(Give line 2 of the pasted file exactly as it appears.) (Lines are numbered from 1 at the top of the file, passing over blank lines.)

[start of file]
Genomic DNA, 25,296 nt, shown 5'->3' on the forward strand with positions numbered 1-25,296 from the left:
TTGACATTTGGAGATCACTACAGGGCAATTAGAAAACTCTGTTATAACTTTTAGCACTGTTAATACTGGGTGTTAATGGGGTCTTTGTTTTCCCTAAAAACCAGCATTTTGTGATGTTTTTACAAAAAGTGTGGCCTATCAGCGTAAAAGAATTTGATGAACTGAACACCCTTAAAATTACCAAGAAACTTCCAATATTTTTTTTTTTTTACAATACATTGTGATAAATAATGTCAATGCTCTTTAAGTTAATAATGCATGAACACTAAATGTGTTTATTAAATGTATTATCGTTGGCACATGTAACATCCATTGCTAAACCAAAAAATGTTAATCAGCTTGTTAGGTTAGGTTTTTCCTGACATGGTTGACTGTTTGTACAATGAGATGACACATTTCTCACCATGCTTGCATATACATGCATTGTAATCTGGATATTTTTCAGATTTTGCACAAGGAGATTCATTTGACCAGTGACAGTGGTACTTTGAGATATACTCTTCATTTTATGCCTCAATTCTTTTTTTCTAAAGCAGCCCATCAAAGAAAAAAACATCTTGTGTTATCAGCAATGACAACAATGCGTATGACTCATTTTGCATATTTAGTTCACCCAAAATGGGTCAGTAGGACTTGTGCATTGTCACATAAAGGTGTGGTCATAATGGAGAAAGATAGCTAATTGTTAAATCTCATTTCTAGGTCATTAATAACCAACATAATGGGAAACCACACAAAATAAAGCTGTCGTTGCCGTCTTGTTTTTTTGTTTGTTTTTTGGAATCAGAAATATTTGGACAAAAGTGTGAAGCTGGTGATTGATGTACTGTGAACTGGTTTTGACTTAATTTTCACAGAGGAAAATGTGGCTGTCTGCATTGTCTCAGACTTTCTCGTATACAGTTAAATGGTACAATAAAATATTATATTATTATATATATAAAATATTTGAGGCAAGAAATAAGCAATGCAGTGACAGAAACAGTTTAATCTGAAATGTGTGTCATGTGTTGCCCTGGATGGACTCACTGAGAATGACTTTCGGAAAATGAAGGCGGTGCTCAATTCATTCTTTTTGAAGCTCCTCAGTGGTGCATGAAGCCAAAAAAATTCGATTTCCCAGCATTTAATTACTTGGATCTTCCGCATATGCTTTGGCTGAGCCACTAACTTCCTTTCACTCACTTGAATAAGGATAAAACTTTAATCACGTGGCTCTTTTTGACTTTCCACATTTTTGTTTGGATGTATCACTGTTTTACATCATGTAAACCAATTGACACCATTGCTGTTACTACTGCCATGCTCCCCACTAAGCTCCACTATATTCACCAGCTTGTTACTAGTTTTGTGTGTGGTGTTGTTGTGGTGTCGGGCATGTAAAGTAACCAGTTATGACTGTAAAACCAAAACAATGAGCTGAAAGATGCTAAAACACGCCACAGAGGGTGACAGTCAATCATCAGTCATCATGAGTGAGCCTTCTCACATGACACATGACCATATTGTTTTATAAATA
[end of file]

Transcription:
TTGACATTTGGAGATCACTACAGGGCAATTAGAAAACTCTGTTATAACTTTTAGCACTGTTAATACTGGGTGTTAATGGGGTCTTTGTTTTCCCTAAAAACCAGCATTTTGTGATGTTTTTACAAAAAGTGTGGCCTATCAGCGTAAAAGAATTTGATGAACTGAACACCCTTAAAATTACCAAGAAACTTCCAATATTTTTTTTTTTTTACAATACATTGTGATAAATAATGTCAATGCTCTTTAAGTTAATAATGCATGAACACTAAATGTGTTTATTAAATGTATTATCGTTGGCACATGTAACATCCATTGCTAAACCAAAAAATGTTAATCAGCTTGTTAGGTTAGGTTTTTCCTGACATGGTTGACTGTTTGTACAATGAGATGACACATTTCTCACCATGCTTGCATATACATGCATTGTAATCTGGATATTTTTCAGATTTTGCACAAGGAGATTCATTTGACCAGTGACAGTGGTACTTTGAGATATACTCTTCATTTTATGCCTCAATTCTTTTTTTCTAAAGCAGCCCATCAAAGAAAAAAACATCTTGTGTTATCAGCAATGACAACAATGCGTATGACTCATTTTGCATATTTAGTTCACCCAAAATGGGTCAGTAGGACTTGTGCATTGTCACATAAAGGTGTGGTCATAATGGAGAAAGATAGCTAATTGTTAAATCTCATTTCTAGGTCATTAATAACCAACATAATGGGAAACCACACAAAATAAAGCTGTCGTTGCCGTCTTGTTTTTTTGTTTGTTTTTTGGAATCAGAAATATTTGGACAAAAGTGTGAAGCTGGTGATTGATGTACTGTGAACTGGTTTTGACTTAATTTTCACAGAGGAAAATGTGGCTGTCTGCATTGTCTCAGACTTTCTCGTATACAGTTAAATGGTACAATAAAATATTATATTATTATATATATAAAATATTTGAGGCAAGAAATAAGCAATGCAGTGACAGAAACAGTTTAATCTGAAATGTGTGTCATGTGTTGCCCTGGATGGACTCACTGAGAATGACTTTCGGAAAATGAAGGCGGTGCTCAATTCATTCTTTTTGAAGCTCCTCAGTGGTGCATGAAGCCAAAAAAATTCGATTTCCCAGCATTTAATTACTTGGATCTTCCGCATATGCTTTGGCTGAGCCACTAACTTCCTTTCACTCACTTGAATAAGGATAAAACTTTAATCACGTGGCTCTTTTTGACTTTCCACATTTTTGTTTGGATGTATCACTGTTTTACATCATGTAAACCAATTGACACCATTGCTGTTACTACTGCCATGCTCCCCACTAAGCTCCACTATATTCACCAGCTTGTTACTAGTTTTGTGTGTGGTGTTGTTGTGGTGTCGGGCATGTAAAGTAACCAGTTATGACTGTAAAACCAAAACAATGAGCTGAAAGATGCTAAAACACGCCACAGAGGGTGACAGTCAATCATCAGTCATCATGAGTGAGCCTTCTCACATGACACATGACCATATTGTTTTATAAATA